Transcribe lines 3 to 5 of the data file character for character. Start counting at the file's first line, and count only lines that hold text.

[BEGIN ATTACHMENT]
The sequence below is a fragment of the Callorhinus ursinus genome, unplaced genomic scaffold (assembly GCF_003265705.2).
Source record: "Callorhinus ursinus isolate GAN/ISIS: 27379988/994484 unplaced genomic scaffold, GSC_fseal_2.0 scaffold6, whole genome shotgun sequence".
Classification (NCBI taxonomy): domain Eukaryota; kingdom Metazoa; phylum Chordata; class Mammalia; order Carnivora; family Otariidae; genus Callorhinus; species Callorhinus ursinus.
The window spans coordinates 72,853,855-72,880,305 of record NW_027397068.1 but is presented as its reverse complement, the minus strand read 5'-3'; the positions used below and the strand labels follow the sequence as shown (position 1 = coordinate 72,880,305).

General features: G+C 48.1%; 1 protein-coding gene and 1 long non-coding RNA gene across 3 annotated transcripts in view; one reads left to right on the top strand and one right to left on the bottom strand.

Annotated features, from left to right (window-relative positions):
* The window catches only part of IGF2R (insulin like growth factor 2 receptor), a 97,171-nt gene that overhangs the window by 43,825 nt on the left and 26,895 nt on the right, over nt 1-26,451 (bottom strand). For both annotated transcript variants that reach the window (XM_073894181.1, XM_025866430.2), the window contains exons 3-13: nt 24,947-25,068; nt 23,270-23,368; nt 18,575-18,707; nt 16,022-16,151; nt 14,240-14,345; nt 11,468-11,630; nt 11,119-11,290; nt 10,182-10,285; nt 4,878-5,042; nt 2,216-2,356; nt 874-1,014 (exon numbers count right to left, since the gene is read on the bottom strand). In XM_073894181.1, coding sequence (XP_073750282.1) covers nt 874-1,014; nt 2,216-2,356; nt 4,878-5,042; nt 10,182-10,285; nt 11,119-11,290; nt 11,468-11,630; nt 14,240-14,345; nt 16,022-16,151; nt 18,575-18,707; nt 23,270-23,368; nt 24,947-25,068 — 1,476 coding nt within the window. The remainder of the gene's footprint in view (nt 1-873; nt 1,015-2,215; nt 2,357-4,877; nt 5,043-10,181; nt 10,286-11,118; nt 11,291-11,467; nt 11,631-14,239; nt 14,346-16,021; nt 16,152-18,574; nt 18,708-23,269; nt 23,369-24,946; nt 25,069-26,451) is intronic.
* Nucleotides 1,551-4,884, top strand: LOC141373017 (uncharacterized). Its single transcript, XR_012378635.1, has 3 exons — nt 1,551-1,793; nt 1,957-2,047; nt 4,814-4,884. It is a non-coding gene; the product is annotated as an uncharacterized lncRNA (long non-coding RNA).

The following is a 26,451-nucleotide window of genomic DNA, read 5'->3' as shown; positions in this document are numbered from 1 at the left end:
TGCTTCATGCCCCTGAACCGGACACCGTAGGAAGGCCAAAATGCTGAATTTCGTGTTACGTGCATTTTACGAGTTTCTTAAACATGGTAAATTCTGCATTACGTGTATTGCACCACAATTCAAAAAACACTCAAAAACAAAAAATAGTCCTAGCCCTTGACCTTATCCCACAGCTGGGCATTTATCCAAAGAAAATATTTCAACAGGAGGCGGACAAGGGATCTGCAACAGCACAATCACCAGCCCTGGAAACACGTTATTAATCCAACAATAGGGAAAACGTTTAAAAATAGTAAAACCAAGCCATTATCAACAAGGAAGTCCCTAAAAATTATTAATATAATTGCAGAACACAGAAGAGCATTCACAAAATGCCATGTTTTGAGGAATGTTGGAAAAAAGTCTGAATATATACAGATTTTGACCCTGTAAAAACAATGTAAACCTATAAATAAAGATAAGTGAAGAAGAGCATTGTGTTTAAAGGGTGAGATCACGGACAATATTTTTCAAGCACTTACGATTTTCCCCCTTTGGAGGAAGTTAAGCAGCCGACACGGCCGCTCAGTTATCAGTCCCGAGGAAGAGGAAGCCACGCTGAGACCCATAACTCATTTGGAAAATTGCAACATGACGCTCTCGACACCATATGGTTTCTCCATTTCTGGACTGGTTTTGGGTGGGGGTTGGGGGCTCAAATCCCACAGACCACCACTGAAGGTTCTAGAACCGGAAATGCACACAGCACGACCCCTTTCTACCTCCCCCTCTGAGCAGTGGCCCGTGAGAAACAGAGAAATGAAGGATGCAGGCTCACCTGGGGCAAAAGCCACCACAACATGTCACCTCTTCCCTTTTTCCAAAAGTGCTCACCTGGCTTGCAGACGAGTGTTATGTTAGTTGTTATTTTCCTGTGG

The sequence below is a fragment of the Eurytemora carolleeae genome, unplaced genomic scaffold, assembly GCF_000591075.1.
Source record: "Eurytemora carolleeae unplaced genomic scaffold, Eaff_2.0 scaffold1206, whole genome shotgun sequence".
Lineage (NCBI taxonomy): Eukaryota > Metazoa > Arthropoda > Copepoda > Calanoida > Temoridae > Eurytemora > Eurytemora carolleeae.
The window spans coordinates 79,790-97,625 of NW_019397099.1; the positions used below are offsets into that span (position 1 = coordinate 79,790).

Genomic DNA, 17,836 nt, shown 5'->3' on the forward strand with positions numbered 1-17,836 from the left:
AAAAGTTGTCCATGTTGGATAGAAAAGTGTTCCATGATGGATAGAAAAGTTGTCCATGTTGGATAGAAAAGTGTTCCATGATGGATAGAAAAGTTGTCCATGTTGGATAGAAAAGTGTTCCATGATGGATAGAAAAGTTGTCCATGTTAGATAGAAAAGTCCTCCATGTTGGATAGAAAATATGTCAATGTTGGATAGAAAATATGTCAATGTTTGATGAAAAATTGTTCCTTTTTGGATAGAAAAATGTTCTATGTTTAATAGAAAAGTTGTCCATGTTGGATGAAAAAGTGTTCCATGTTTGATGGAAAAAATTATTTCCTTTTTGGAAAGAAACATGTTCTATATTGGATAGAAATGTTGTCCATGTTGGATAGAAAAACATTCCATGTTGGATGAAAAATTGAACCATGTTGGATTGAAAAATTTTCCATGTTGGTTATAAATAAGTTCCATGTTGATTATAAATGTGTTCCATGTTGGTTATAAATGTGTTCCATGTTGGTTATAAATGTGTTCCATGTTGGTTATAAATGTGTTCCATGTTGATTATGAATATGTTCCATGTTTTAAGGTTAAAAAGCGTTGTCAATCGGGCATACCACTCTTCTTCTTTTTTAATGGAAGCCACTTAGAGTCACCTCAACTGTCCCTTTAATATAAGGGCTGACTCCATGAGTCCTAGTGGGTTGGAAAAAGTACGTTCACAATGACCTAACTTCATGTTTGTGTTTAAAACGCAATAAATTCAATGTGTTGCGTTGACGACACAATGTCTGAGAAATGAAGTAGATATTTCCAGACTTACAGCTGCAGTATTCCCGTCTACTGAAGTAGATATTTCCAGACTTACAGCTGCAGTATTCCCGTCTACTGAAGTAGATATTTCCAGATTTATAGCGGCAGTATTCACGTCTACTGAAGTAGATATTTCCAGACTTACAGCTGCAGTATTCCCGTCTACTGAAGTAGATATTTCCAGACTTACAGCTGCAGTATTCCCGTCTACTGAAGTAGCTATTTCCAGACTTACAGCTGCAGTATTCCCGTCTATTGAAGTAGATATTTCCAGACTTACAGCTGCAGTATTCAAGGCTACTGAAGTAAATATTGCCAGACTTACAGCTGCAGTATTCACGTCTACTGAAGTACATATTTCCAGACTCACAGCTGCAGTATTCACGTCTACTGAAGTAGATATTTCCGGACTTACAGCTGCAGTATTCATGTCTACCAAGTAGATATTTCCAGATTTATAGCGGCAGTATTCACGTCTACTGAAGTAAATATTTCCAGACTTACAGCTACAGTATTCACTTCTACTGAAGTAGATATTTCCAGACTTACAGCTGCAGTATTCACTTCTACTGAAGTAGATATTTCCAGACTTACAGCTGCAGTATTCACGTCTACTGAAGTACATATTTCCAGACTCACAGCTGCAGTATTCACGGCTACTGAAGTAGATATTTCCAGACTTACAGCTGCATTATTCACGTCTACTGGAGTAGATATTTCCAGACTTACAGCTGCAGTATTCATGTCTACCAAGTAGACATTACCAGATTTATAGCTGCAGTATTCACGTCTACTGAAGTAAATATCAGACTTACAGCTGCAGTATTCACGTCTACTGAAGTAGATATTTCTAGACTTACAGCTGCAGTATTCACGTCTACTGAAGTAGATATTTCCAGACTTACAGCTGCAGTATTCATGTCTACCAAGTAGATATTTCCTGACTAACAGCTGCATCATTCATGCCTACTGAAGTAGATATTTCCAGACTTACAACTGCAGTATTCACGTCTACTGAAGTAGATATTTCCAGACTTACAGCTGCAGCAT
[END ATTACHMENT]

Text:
Classification (NCBI taxonomy): domain Eukaryota; kingdom Metazoa; phylum Chordata; class Mammalia; order Carnivora; family Otariidae; genus Callorhinus; species Callorhinus ursinus.
The window spans coordinates 72,853,855-72,880,305 of record NW_027397068.1 but is presented as its reverse complement, the minus strand read 5'-3'; the positions used below and the strand labels follow the sequence as shown (position 1 = coordinate 72,880,305).

General features: G+C 48.1%; 1 protein-coding gene and 1 long non-coding RNA gene across 3 annotated transcripts in view; one reads left to right on the top strand and one right to left on the bottom strand.